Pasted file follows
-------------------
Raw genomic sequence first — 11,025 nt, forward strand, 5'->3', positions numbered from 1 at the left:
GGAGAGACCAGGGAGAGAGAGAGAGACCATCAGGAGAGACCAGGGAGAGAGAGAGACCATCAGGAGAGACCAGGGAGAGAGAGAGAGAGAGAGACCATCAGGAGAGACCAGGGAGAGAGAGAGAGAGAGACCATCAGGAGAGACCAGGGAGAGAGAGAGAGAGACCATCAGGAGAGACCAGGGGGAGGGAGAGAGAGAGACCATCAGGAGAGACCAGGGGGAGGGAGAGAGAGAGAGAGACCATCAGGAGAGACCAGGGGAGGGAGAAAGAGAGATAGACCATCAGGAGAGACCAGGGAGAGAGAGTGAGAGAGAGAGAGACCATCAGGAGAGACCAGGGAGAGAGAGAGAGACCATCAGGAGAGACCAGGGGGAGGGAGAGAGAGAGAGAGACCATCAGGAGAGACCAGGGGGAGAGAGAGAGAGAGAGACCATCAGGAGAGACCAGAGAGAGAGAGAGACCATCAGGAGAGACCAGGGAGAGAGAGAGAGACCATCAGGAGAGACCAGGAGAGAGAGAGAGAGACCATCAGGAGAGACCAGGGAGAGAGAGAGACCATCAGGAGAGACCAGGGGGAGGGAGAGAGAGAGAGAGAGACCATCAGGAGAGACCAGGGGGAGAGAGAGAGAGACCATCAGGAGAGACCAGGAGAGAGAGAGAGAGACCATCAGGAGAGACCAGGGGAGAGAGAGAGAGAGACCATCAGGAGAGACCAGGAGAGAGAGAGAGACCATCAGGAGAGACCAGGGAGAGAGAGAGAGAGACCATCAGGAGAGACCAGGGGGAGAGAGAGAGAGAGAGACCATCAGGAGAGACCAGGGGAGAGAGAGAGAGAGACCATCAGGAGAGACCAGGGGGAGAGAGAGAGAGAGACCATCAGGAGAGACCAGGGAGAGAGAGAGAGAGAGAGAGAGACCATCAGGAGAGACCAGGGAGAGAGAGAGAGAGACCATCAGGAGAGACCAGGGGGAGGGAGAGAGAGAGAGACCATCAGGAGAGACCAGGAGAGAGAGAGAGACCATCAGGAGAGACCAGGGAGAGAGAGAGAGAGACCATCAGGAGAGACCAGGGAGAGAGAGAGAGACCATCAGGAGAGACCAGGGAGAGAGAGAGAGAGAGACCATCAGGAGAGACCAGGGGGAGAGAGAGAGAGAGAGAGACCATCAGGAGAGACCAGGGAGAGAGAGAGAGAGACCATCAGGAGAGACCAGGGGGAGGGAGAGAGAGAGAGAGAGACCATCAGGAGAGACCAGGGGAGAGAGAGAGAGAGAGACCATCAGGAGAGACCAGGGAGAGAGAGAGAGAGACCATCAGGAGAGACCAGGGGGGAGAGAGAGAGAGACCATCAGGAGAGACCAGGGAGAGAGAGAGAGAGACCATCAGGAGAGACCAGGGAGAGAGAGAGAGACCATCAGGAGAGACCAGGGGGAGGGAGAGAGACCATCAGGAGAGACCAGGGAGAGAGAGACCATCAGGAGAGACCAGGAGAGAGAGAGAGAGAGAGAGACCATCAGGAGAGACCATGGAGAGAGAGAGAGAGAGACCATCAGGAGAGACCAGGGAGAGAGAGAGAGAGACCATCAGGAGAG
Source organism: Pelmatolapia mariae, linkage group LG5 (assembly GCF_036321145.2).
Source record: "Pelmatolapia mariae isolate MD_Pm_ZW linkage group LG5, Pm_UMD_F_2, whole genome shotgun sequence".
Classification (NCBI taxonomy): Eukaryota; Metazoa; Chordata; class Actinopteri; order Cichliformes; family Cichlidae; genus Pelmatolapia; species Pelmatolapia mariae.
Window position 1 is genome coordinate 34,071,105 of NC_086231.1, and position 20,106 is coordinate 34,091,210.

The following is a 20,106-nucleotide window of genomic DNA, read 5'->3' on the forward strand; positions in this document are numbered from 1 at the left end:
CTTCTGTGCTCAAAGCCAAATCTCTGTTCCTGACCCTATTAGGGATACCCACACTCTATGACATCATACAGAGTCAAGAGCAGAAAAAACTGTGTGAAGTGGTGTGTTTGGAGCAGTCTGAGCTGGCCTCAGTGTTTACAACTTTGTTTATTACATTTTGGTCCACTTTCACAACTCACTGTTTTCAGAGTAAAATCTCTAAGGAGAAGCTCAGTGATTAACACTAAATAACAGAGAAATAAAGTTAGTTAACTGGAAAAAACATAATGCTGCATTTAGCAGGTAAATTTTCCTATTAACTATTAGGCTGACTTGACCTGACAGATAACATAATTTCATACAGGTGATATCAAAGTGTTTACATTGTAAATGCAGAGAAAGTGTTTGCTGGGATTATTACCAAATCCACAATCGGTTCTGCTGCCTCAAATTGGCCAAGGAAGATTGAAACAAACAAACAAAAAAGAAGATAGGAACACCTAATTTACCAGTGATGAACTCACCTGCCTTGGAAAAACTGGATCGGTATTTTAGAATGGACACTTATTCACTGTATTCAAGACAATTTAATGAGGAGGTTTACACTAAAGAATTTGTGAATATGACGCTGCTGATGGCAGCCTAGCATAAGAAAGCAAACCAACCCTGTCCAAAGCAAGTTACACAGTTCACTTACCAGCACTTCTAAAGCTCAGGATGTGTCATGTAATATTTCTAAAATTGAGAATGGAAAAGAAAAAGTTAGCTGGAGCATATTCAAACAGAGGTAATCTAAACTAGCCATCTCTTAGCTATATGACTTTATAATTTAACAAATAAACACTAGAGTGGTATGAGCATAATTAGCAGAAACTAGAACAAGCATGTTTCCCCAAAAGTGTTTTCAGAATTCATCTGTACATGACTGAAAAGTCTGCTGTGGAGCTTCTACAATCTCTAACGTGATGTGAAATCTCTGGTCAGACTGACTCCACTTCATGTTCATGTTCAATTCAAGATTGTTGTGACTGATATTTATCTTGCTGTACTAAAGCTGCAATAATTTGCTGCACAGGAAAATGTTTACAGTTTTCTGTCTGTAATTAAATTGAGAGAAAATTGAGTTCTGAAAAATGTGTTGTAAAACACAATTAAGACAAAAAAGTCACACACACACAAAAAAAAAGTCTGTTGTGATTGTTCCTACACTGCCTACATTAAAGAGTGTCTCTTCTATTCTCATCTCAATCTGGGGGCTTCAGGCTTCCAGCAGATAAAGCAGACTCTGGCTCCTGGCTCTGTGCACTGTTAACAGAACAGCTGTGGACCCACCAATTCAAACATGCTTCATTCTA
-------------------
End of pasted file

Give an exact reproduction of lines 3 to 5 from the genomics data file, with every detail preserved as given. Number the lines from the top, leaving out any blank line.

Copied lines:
Source organism: Pelmatolapia mariae, linkage group LG5 (assembly GCF_036321145.2).
Source record: "Pelmatolapia mariae isolate MD_Pm_ZW linkage group LG5, Pm_UMD_F_2, whole genome shotgun sequence".
Classification (NCBI taxonomy): Eukaryota; Metazoa; Chordata; class Actinopteri; order Cichliformes; family Cichlidae; genus Pelmatolapia; species Pelmatolapia mariae.